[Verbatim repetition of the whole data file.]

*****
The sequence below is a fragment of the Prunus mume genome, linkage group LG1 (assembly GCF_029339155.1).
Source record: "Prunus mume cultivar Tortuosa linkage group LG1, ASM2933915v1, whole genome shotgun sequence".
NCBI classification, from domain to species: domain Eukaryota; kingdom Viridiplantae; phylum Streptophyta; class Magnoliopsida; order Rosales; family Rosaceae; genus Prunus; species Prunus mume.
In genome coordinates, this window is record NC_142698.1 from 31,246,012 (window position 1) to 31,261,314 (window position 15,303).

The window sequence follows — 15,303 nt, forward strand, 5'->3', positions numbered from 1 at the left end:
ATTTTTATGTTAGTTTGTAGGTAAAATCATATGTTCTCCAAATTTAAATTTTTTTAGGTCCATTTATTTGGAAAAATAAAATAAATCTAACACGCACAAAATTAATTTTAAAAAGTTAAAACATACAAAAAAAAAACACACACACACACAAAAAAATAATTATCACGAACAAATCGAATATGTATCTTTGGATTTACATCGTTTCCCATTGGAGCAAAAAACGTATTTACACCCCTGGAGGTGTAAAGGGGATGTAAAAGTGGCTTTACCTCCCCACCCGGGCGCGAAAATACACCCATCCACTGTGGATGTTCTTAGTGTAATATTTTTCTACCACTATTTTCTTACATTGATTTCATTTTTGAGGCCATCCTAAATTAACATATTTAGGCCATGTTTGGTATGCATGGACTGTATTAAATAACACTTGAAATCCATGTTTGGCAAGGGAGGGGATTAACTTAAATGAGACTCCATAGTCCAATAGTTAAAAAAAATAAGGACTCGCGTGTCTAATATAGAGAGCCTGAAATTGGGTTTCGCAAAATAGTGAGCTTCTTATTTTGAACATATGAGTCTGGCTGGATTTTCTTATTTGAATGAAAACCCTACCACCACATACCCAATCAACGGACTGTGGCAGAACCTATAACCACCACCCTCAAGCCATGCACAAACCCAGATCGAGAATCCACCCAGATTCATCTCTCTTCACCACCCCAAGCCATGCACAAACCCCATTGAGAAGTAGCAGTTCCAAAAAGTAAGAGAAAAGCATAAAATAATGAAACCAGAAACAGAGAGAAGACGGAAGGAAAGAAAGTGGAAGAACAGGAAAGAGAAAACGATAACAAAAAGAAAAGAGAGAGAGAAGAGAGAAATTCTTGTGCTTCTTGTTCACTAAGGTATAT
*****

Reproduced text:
The sequence below is a fragment of the Prunus mume genome, linkage group LG1 (assembly GCF_029339155.1).
Source record: "Prunus mume cultivar Tortuosa linkage group LG1, ASM2933915v1, whole genome shotgun sequence".
NCBI classification, from domain to species: domain Eukaryota; kingdom Viridiplantae; phylum Streptophyta; class Magnoliopsida; order Rosales; family Rosaceae; genus Prunus; species Prunus mume.
In genome coordinates, this window is record NC_142698.1 from 31,246,012 (window position 1) to 31,261,314 (window position 15,303).

The window sequence follows — 15,303 nt, forward strand, 5'->3', positions numbered from 1 at the left end:
ATTTTTATGTTAGTTTGTAGGTAAAATCATATGTTCTCCAAATTTAAATTTTTTTAGGTCCATTTATTTGGAAAAATAAAATAAATCTAACACGCACAAAATTAATTTTAAAAAGTTAAAACATACAAAAAAAAAACACACACACACACAAAAAAATAATTATCACGAACAAATCGAATATGTATCTTTGGATTTACATCGTTTCCCATTGGAGCAAAAAACGTATTTACACCCCTGGAGGTGTAAAGGGGATGTAAAAGTGGCTTTACCTCCCCACCCGGGCGCGAAAATACACCCATCCACTGTGGATGTTCTTAGTGTAATATTTTTCTACCACTATTTTCTTACATTGATTTCATTTTTGAGGCCATCCTAAATTAACATATTTAGGCCATGTTTGGTATGCATGGACTGTATTAAATAACACTTGAAATCCATGTTTGGCAAGGGAGGGGATTAACTTAAATGAGACTCCATAGTCCAATAGTTAAAAAAAATAAGGACTCGCGTGTCTAATATAGAGAGCCTGAAATTGGGTTTCGCAAAATAGTGAGCTTCTTATTTTGAACATATGAGTCTGGCTGGATTTTCTTATTTGAATGAAAACCCTACCACCACATACCCAATCAACGGACTGTGGCAGAACCTATAACCACCACCCTCAAGCCATGCACAAACCCAGATCGAGAATCCACCCAGATTCATCTCTCTTCACCACCCCAAGCCATGCACAAACCCCATTGAGAAGTAGCAGTTCCAAAAAGTAAGAGAAAAGCATAAAATAATGAAACCAGAAACAGAGAGAAGACGGAAGGAAAGAAAGTGGAAGAACAGGAAAGAGAAAACGATAACAAAAAGAAAAGAGAGAGAGAAGAGAGAAATTCTTGTGCTTCTTGTTCACTAAGGTATAT